My son at the pre-tryout clinic. Photo by Matthew Stern.
Saturday, January 10 would have been my mother’s 80th birthday. I spent it with an activity that she loved, baseball. Read more »
2008 is coming to a close, and so has a wild year for me with being a part of Little League. It had its share of high and low moments, but these always come with lessons. Here are the lessons I’ve learned during the past year. Read more »
How dreary to be somebody,
as public as a frog
To tell your name the livelong June
To an admiring bog.
– Emily Dickinson
The question came up, “Why do I keep a Web site? Aren’t I concerned about people finding out about me? Wouldn’t people hurt me if they knew about me? Don’t I want to keep my privacy?”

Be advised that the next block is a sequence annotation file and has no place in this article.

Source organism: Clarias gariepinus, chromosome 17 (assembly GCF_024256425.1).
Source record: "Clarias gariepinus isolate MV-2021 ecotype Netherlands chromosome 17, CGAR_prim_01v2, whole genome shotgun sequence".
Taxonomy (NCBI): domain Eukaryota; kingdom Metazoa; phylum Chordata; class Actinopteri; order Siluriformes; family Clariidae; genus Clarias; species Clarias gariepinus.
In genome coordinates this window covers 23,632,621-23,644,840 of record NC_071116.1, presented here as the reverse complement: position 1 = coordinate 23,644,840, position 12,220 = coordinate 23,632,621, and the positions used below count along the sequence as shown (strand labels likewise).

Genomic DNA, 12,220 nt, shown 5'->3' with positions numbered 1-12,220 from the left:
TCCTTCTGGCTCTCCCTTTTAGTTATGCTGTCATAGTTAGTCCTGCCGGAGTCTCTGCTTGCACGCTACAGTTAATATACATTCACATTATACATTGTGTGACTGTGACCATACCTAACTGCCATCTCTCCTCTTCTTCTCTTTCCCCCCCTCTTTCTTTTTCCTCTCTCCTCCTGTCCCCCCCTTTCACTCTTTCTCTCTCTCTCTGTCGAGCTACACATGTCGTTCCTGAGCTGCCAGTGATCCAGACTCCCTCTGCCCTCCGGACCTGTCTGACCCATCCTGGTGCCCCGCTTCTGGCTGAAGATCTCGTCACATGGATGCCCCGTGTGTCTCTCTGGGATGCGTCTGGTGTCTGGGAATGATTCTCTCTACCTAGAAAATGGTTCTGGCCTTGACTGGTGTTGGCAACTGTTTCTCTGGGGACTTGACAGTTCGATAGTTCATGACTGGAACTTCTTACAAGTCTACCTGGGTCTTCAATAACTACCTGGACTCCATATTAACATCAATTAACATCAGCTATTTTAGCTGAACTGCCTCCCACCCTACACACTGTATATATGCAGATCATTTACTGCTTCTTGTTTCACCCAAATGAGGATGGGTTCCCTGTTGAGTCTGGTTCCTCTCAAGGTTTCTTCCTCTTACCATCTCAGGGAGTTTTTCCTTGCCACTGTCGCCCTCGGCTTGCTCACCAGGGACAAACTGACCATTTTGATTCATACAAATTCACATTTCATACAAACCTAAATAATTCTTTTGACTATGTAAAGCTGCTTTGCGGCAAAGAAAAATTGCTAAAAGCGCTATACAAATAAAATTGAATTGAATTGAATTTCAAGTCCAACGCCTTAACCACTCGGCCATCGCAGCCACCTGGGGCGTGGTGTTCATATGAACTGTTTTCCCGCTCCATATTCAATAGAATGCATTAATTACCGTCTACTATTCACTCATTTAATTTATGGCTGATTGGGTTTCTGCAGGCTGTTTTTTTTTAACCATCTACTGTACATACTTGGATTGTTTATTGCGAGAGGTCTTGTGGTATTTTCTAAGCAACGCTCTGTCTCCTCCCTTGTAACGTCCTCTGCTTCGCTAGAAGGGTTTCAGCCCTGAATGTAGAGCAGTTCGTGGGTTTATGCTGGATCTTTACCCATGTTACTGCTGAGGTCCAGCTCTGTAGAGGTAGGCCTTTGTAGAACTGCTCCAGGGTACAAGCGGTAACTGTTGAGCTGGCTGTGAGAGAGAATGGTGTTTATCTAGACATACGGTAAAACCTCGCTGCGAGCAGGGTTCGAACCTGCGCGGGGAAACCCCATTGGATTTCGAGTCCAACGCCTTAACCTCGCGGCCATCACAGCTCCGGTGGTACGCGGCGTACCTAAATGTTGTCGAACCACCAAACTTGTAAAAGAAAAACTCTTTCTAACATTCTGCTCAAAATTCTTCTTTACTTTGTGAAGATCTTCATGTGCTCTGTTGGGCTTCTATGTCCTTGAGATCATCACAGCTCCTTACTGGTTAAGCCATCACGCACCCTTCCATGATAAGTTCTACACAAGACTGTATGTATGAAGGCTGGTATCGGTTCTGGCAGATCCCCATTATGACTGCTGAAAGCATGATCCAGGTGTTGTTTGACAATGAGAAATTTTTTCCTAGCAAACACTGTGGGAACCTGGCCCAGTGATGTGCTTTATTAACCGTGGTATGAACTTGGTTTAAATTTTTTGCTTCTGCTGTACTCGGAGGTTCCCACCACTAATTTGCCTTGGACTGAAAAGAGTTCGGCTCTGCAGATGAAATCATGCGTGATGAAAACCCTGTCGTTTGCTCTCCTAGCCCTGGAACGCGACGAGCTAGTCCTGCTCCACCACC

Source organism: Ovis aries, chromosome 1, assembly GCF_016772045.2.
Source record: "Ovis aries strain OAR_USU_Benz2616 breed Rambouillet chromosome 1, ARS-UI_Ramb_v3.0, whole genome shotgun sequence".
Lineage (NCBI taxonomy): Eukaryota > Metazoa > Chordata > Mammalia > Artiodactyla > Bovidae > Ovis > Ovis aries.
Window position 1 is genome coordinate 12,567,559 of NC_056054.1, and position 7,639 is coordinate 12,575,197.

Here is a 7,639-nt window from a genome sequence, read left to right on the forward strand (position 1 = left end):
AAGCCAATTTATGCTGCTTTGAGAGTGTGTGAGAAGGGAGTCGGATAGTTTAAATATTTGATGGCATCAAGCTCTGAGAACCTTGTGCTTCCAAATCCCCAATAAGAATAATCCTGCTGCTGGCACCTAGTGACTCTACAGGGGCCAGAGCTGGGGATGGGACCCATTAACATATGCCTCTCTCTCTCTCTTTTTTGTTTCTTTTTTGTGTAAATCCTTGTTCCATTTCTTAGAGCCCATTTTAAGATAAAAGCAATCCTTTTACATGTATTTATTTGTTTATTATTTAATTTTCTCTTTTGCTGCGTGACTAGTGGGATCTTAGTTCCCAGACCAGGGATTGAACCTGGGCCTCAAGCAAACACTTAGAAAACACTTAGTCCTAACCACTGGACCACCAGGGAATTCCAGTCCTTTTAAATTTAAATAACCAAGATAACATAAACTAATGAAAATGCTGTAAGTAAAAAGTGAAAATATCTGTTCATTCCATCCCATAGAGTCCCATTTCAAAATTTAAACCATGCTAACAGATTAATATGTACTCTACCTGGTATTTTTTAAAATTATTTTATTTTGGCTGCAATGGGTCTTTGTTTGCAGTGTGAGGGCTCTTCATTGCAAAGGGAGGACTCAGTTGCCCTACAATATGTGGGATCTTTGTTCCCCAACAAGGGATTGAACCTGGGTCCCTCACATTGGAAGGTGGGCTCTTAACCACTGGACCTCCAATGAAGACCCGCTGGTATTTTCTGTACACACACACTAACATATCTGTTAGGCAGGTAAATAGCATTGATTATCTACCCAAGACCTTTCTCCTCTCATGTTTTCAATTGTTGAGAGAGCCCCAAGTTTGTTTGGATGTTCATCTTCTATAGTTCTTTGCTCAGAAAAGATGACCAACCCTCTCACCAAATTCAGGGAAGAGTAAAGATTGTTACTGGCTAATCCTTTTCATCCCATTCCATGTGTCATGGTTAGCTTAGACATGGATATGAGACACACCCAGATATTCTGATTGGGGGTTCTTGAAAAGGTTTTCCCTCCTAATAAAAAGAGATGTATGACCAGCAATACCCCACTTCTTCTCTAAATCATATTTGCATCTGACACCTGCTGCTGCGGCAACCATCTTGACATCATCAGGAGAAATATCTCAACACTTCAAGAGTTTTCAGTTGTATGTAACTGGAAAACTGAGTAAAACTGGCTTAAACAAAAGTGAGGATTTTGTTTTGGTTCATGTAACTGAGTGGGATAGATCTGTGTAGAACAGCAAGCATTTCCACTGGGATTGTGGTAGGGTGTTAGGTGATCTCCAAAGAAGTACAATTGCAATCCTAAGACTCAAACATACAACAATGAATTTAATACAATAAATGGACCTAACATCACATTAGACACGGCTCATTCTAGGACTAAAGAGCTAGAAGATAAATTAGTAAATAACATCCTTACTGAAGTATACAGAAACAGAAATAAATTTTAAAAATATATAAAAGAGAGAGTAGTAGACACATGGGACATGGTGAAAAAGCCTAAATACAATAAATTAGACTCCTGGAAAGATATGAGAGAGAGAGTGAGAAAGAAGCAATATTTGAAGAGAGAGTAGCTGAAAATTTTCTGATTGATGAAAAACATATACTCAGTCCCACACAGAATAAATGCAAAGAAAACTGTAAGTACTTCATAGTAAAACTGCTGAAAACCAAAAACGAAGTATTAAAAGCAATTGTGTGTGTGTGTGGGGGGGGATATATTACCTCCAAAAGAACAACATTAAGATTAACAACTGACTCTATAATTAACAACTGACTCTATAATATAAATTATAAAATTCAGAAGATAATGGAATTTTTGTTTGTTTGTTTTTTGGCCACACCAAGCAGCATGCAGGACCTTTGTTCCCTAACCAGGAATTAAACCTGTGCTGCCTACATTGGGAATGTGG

Sorry, but privacy is dead. Our personal lives are exposed in ways George Orwell couldn’t have imagined. If you have a Social Security number, a driver’s license, or a birth date; if you use a credit card, a store club program, a phone, a Web site, and e-mail; if you’ve filed a tax return, gotten married, or filled out a job application — your personal information is out in the open. And when your data isn’t being mined and catalogued, you’re being videotaped by security cameras in stores or on traffic lights. Your car or cell phone may have GPS navigation that tracks your every move. Every day, we’re surrounded by people with camera phones ready to post our mishaps on YouTube. Life in the 21st century is life in a fishbowl.
So, what do we do about it? Is there any hope for those of us who crave privacy? Or does being out in the open have benefits? Read more »
I’ve always considered myself to be a proud American. There were times that I felt especially patriotic: The Bicentennial, the 1984 Olympics, the first Gulf War, and after 9/11. Add today, November 4, 2008 to my list.